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Peter Amstutz
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I think it's perfectly legitimate for a regulatory body enforce good engineering practice; you don't want to drive over a bridge or live in a house that isn't up to code. Computer networks are increasingly considered critical infrastructure, why shouldn't it be regulated where the public interest is concerned? [*] [*] Of course there is a slippery slope argument here, so let me be clear I am 100% against any kind of censorship by government or corporation. An interesting special case that hasn't really been mentioned is network security. Verizon DSL blocks outgoing port 25 to fight spam botnets; however this is incredibly annoying if you want to use a mail agent via a legitimate relay. Personally I think they should not be allowed to block ports without cause, but should be able to disconnect customers who have been pwned.
Toggle Commented Feb 15, 2011 on The Importance of Net Neutrality at Coding Horror
Net neutrality, like climate change, is one of those political topics that is a documented target of astroturf campaigns by incumbent players (Comcast, AT&T) who want to ensure the gravy train keeps rolling: So take any hysterical anti-regulation comments with a grain of salt. Net Neutrality is about preventing ISPs from engaging in various monopolistic practices. This is about consumer protection. Nobody is suggesting that they be prevented from managing their networks, but ISPs should provide all bits that customers request with best effort and not deliberately slow-walk competitors services. People seem to forget that the marginal cost of providing bits is very near to zero; once the infrastructure is built and the network admins get paid, it doesn't cost anything more if your network is running at 5% or 50% utilization. If the network is at 5% utilization and the ISP still decides to throttle a competitor's service, that is a monopolist using their position to strangle innovation. That is what net neutrality is intended to address.
Toggle Commented Feb 15, 2011 on The Importance of Net Neutrality at Coding Horror
I'd also point out that the alleged trade off between "spend more time writing better code" and "just buy more memory" could in some cases be an effort to hide problems like memory leaks, where you are just delaying the inevitable. Disk speed is primarily an issue for latency-sensitive operations (like interactive database queries) but apps that have to churn through a lot of data ought to be batching up reads and issuing async I/O requests so that the OS can fetch or copy the data independently from the application. The need for programs to be mindful of its current working set doesn't go away with more RAM, it just moves up the cache hierarchy to the CPU.
This is an interesting twist on the software monoculture problem. By being the overwhelming favorite, Google gives spammers a single target to focus on. On the other hand, unlike viruses, there are no inherent platform differences that prevent spammers from tweaking their content scrapers to poison other search engines as well. So if Bing were to gain more market share its results would likely start to drown in noise as well unless they have some secret sauce (or armies of content reviewers) to defend the walls against the barbarian hordes of spammers. The problem with adding a button that says "this web site is useful" or "report abuse" is that it shifts the battle to gaming that metric instead. The other problem is that from the algorithm's perspective, information is information, so who cares if some content scraper serves up information copied from someone else as long as you the searcher get the answer you're looking for, right? In some cases, the sites in question could be legitimate mirrors. When discussing flaws in the ranking algorithm, this goes to the heart of how you phrase the question -- assuming there are no flaws in the software, it is probably performing as intended, and this is essentially a garbage in/garbage out problem. Unfortunately, there is a lot of garbage on the Internet.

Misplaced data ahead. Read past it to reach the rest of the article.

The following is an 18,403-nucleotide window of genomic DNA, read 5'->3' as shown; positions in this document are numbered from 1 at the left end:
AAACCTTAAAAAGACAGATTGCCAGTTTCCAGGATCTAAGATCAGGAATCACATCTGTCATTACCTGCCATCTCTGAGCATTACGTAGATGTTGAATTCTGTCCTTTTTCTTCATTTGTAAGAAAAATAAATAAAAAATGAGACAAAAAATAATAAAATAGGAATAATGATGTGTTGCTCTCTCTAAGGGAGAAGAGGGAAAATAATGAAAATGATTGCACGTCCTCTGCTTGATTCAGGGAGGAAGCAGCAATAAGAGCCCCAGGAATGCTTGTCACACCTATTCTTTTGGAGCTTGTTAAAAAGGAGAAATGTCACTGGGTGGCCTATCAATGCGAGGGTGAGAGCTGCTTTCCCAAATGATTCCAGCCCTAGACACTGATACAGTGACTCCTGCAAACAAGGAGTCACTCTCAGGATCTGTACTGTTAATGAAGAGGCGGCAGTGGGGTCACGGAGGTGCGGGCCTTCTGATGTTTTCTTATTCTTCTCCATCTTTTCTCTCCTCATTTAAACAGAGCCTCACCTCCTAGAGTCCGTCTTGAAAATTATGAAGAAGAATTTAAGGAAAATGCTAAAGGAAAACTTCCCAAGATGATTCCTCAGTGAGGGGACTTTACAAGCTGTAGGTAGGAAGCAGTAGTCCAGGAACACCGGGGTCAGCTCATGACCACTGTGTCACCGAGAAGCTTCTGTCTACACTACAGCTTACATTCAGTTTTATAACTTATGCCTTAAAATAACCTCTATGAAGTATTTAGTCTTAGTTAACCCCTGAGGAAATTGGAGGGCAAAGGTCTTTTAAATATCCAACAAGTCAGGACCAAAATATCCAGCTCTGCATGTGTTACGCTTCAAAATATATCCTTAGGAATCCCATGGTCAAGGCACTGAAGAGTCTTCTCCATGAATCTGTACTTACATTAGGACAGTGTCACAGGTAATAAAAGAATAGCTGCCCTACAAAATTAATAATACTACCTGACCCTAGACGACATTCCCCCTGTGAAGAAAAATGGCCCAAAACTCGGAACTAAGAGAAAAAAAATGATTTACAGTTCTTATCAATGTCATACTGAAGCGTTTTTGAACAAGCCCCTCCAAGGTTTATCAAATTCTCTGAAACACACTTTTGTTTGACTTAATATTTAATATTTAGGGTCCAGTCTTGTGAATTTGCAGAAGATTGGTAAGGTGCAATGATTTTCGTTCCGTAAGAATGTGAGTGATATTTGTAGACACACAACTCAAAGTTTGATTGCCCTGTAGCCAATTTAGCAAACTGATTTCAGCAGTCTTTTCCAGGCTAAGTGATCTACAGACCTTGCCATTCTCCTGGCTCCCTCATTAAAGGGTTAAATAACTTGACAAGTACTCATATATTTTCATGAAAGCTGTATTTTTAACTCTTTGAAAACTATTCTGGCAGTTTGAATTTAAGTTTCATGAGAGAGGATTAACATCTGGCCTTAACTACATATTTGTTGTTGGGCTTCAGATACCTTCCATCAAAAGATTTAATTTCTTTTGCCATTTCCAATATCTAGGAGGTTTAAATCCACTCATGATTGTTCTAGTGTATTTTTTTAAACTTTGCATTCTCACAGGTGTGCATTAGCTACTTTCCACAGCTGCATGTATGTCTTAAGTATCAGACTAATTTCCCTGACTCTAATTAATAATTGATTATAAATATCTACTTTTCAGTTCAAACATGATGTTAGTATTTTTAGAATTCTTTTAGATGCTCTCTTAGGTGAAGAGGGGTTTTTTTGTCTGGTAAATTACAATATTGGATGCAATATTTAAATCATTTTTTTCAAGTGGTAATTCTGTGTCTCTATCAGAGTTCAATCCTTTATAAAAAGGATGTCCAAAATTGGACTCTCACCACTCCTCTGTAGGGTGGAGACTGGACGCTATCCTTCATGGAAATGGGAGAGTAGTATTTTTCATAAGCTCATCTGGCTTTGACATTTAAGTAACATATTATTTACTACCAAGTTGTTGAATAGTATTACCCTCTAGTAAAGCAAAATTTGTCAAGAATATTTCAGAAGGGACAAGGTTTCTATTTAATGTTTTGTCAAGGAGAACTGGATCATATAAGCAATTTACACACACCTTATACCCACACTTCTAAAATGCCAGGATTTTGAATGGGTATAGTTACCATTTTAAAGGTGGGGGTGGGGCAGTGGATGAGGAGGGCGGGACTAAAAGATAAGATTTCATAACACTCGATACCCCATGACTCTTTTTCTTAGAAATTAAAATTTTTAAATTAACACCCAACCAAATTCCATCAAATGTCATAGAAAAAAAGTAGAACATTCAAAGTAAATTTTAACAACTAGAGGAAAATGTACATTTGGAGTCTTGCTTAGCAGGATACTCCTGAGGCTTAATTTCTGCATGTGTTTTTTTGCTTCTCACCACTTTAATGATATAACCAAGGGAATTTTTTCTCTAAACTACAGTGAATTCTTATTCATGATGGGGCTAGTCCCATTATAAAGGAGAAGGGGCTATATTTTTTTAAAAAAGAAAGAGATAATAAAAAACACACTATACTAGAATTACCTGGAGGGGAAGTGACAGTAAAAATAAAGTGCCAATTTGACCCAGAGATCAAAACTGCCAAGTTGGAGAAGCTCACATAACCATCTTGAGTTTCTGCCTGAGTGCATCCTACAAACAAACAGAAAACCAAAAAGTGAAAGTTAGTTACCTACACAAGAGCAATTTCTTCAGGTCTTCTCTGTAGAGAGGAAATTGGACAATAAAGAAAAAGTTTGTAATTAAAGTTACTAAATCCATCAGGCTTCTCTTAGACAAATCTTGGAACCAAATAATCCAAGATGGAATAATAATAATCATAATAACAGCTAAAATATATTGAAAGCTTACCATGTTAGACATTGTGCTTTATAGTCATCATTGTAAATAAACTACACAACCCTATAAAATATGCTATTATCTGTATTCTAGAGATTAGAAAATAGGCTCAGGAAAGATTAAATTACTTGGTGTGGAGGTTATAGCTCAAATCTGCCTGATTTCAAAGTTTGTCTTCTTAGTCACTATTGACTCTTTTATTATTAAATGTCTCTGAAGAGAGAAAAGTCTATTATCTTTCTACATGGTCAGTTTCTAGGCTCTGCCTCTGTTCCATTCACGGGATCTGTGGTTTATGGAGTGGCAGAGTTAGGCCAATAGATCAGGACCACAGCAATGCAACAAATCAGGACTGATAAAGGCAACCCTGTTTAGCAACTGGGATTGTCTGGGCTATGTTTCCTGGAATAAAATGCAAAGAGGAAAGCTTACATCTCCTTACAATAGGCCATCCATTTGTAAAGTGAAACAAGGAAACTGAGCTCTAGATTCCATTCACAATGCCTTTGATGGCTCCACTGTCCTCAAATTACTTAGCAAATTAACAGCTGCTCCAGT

Toggle Commented Jan 3, 2011 on Trouble In the House of Google at Coding Horror
My understanding is that the evolution of display connectors is something like this: Originally there was VGA, which is a purely analog RGB signal. DVI is essentially a digital version of a VGA signal, where analog voltage changes are replaced with digital values. This is due to the rise in prominence of digital flat panel displays, where the digital signal is "native" to the underlying hardware in the same way that an analog signal is "native" to a CRT. DVI also includes pins for analog VGA signal for backwards compatibility. HDMI is basically DVI with analog VGA compatibility removed, audio channels added, and a more consumer-friendly (some would say flimsy) connector. DVI and HDMI are nearing the end of their evolution because the technology cannot support further increases in the maximum resolution. DisplayPort is significantly different. It is a high bandwidth packetized digital signal with significantly more headroom to support higher maximum resolutions. Also the packet approach allows for alternate transmission media like fiber optics, as well as additional data streams such as multiple video signals, audio streams, or even internet packets. That said, it is going to take awhile for DisplayPort to gather momentum. Considering how long it took for USB to be fully established as the standard connector for input devices (introduced 1996, computers as late as 2002 often still only had a single USB port and came with PS/2 mice), new standards take a long time to displace the existing installed base.
Toggle Commented Apr 8, 2010 on Three Monitors For Every User at Coding Horror
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Apr 8, 2010